95 F3d 409 United States v. V Leake
95 F.3d 409
UNITED STATES of America, Plaintiff-Appellee,
Charles V. LEAKE, Defendant-Appellant.
United States Court of Appeals,
Argued May 24, 1996.
Decided Sept. 9, 1996.
Terry M. Cushing, Asst. U.S. Atty., Stephen G. Frye, Asst U.S. Atty. (argued and briefed), Office of U.S. Atty., Louisville, KY, for plaintiff-appellee.
Theodore H. Lavit (briefed), Stephen B. Humphress (argued and briefed), Lavit & Abell, Lebanon, KY, for defendant-appellant.
Before: RYAN and NORRIS, Circuit Judges; DOWD, District Judge*.
DOWD, District Judge.
This case requires consideration of the "fruit of the poisonous tree" teachings against the background of our earlier decision that the 1988 search of defendant Charles Leake's residence violated the Fourth Amendment. The defendant was indicted on November 20, 1991 for the substantive offense of possession of marijuana on April 15, 1988, the date of the unlawful search. The defendant was also charged with conspiracy with respect to marijuana covering an earlier period of time. Prior to this appeal, Leake moved to suppress evidence seized during the April 15, 1988 search of his residence. The district court held that search unconstitutional. The trial of Leake was delayed with his acquiescence while the government appealed the district court's suppression. This court affirmed the district court. United States v. Leake, 998 F.2d 1359 (6th Cir.1993).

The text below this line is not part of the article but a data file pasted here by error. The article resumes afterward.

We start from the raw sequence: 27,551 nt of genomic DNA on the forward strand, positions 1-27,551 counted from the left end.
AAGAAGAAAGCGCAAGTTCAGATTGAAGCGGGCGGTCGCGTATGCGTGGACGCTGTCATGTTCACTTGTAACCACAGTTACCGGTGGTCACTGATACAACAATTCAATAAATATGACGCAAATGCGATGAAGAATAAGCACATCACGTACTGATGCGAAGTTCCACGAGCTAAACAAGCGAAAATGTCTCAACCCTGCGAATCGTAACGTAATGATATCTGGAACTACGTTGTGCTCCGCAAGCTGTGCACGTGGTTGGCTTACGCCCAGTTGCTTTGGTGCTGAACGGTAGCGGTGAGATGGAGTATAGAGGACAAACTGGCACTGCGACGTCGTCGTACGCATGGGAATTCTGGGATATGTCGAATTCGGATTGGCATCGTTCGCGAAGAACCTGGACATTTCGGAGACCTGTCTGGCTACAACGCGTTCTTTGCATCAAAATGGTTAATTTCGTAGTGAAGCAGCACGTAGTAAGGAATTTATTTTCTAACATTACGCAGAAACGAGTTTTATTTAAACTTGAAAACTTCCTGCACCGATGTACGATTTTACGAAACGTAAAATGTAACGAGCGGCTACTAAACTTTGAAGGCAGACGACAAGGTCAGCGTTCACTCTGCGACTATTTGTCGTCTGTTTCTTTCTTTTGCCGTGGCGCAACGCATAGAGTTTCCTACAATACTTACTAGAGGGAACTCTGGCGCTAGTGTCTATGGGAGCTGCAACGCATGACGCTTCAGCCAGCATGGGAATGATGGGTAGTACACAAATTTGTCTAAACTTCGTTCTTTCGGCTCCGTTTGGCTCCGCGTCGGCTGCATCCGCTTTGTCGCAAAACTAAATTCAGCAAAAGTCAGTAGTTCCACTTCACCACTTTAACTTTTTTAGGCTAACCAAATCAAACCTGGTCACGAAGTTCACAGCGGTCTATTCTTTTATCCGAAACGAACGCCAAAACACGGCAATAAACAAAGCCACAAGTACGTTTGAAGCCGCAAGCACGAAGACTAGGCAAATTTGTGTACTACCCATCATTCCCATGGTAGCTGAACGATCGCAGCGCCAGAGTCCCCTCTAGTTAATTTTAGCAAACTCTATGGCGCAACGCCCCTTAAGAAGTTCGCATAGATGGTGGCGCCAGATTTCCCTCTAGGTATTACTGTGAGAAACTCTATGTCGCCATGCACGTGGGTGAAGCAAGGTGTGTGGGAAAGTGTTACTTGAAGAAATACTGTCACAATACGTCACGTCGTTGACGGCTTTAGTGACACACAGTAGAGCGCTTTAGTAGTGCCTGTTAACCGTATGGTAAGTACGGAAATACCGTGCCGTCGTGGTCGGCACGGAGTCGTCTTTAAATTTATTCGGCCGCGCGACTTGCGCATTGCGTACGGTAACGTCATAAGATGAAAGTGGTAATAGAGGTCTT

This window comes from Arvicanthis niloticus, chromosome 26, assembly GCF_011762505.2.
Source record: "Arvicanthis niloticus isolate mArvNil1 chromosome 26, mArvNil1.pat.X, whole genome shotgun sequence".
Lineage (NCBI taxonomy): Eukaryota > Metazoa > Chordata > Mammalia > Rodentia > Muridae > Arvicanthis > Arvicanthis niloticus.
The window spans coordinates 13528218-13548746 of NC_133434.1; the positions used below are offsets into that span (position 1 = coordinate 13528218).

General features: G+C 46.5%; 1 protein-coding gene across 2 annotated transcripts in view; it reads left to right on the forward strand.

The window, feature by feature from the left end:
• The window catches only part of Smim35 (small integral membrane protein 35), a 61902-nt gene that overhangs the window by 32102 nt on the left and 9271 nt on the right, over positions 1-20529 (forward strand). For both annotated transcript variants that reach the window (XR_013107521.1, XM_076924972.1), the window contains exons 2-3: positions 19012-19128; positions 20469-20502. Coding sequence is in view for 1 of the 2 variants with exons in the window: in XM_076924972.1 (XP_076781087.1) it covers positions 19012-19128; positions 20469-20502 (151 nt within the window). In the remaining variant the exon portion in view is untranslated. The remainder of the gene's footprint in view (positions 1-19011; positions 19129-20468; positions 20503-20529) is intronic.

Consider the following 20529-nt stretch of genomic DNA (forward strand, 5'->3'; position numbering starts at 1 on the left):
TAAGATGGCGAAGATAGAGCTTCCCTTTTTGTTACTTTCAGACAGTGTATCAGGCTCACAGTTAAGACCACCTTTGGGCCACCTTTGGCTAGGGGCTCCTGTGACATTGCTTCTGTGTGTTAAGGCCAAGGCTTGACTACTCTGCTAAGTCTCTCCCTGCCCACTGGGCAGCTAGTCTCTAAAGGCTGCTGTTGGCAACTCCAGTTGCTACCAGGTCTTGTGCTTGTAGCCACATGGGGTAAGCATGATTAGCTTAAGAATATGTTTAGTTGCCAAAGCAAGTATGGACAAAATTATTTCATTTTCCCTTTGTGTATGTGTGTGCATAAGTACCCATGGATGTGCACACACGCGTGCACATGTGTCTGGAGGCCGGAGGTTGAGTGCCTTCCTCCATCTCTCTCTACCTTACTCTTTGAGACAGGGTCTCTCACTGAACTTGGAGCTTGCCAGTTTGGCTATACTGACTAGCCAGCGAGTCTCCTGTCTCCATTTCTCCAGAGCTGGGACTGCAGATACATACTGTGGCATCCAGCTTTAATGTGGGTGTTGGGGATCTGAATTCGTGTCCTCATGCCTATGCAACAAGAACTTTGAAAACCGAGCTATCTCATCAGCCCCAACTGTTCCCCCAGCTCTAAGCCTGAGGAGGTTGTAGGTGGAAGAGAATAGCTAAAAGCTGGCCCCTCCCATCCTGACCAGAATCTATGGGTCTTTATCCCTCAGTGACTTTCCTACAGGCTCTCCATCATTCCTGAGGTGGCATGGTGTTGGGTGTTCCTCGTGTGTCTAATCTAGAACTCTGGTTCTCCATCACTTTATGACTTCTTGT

Following the appeal, the government indicated that it was prepared to prosecute the conspiracy counts. Leake moved to suppress additional evidence on the ground that it constituted "fruit of the poisonous tree" in that it was derived from the unconstitutional search. The government argued that the independent source and inevitable discovery doctrines permitted admission of the additional evidence and offered testimony in a suppression hearing in support of its position. The district court adopted the magistrate judge's report which recommended denying Leake's motion. Leake then entered a conditional plea of guilty to a single count of conspiracy and was sentenced to a term of imprisonment for 46 months. On appeal, Leake challenges the denial of his motion to exclude the additional evidence. For reasons that follow, we reverse the judgment of the district court, vacate the sentence and remand for further proceedings.
II. "FRUIT OF THE POISONOUS TREE"
The exclusionary rule bars the admissibility of items seized during an unconstitutional search, Weeks v. United States, 232 U.S. 383, 34 S.Ct. 341, 58 L.Ed. 652 (1914), and of testimony concerning knowledge acquired during such a search. Silverman v. United States, 365 U.S. 505, 81 S.Ct. 679, 5 L.Ed.2d 734 (1961).